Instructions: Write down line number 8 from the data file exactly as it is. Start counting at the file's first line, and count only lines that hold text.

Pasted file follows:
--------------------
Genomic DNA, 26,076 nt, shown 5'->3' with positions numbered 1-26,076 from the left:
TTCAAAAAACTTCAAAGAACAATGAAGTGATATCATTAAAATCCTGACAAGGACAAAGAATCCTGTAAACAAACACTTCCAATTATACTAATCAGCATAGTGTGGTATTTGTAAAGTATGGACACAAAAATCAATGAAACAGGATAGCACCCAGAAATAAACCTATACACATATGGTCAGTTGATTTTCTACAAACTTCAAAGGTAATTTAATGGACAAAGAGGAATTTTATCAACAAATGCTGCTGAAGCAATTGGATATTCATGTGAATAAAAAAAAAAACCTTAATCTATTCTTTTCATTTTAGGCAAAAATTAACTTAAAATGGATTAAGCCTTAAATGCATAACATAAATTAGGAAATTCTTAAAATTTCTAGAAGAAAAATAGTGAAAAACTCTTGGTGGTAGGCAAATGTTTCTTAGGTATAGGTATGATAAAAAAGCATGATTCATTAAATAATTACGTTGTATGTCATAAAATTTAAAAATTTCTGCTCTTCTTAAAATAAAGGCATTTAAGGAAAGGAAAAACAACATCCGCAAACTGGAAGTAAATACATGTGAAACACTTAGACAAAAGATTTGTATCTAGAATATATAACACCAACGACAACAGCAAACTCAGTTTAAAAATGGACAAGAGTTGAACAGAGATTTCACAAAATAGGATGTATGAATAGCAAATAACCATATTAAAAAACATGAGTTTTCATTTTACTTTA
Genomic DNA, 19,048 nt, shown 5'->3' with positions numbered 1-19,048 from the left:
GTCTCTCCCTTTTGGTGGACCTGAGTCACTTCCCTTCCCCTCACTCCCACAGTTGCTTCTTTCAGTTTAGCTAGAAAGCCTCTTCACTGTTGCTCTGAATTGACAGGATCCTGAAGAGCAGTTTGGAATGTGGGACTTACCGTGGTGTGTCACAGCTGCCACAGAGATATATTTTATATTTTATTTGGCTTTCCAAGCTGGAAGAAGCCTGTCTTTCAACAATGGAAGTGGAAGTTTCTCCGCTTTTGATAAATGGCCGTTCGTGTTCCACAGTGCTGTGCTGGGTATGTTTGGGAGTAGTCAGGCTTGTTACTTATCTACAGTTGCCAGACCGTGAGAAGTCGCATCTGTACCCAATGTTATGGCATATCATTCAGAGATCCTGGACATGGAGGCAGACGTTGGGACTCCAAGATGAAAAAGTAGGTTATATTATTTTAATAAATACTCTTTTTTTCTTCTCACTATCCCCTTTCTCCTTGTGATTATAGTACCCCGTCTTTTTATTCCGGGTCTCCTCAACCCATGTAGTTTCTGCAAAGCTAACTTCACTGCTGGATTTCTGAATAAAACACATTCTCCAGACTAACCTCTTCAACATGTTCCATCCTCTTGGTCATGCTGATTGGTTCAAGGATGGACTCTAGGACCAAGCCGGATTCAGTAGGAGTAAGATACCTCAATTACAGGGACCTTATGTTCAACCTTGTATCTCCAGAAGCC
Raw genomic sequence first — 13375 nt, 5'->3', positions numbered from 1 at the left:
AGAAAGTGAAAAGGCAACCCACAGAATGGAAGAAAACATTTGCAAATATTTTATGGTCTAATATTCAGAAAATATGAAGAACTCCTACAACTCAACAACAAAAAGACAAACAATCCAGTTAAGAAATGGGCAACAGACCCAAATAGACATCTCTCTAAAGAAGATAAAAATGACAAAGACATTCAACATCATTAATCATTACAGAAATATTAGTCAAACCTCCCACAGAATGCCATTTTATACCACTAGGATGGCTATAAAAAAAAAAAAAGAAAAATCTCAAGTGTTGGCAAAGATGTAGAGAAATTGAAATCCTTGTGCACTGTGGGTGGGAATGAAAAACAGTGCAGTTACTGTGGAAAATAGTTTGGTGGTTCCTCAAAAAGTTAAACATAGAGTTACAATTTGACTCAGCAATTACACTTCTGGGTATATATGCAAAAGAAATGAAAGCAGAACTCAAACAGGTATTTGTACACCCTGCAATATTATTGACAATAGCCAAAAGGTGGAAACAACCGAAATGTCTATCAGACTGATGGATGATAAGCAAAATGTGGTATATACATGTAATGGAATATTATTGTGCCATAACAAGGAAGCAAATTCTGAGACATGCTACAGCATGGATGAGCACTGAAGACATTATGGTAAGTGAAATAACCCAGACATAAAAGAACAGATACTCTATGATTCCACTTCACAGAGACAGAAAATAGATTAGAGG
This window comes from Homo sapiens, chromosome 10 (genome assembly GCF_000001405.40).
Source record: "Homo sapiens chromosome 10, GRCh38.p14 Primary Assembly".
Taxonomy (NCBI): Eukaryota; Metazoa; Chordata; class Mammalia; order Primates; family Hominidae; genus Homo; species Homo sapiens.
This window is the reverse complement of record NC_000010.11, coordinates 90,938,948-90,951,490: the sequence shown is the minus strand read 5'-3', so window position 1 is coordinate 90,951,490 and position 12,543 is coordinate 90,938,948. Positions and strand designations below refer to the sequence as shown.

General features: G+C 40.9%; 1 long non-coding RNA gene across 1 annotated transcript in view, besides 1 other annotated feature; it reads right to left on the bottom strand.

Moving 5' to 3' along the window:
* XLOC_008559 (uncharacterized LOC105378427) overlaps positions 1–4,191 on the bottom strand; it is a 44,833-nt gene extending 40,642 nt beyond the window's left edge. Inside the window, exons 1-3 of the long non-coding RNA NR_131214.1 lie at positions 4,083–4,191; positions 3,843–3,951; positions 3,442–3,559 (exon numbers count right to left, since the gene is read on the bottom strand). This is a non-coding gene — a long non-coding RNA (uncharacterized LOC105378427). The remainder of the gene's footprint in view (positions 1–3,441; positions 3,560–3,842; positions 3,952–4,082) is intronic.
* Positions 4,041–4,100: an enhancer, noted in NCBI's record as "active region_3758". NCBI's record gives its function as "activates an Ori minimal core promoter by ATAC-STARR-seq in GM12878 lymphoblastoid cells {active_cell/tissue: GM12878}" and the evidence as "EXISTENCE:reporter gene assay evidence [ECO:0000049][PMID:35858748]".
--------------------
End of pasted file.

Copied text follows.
Source record: "Homo sapiens chromosome 10, GRCh38.p14 Primary Assembly".